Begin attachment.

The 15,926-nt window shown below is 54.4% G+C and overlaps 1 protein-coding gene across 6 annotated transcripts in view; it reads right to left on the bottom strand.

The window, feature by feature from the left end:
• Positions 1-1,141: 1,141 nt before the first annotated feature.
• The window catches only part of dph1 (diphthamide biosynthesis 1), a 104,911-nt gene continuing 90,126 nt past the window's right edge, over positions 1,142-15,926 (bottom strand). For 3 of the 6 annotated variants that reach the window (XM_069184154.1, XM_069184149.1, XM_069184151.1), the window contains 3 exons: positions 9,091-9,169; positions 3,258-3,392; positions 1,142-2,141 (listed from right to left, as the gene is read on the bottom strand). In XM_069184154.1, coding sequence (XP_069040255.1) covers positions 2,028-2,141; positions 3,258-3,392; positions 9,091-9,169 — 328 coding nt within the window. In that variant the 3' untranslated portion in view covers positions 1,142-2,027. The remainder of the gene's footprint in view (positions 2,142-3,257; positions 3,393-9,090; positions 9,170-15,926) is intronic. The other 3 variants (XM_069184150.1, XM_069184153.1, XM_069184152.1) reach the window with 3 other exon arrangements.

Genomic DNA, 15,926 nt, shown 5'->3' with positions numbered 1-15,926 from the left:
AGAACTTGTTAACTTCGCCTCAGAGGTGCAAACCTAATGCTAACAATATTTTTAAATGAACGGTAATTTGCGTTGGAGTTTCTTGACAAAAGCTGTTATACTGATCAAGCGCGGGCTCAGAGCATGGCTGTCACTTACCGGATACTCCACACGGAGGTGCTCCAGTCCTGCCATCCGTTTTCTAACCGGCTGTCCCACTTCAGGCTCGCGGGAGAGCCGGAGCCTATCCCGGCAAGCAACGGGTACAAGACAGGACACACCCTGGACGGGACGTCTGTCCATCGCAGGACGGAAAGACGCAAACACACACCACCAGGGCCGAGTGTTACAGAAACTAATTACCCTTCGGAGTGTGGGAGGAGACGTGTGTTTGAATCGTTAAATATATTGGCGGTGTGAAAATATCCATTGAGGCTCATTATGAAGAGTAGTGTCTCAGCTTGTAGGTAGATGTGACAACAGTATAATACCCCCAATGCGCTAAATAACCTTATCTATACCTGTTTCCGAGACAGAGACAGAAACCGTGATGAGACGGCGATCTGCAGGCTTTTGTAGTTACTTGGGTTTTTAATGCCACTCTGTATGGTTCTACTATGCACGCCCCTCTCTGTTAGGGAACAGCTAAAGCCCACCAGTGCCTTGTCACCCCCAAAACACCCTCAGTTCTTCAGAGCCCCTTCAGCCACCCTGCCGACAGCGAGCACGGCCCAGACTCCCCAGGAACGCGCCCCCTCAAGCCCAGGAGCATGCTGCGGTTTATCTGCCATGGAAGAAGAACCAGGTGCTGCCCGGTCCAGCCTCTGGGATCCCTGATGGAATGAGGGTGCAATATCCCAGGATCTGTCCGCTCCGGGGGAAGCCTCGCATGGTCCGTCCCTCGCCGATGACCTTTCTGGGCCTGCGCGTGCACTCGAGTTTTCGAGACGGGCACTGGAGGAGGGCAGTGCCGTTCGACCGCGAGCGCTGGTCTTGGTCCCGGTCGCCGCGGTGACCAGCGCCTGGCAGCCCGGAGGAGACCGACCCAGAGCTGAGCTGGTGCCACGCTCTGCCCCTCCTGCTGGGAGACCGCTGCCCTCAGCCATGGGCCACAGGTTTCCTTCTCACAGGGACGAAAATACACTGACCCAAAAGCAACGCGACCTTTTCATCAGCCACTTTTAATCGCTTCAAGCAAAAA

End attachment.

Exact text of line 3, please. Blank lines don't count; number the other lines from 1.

• Positions 1-1,141: 1,141 nt before the first annotated feature.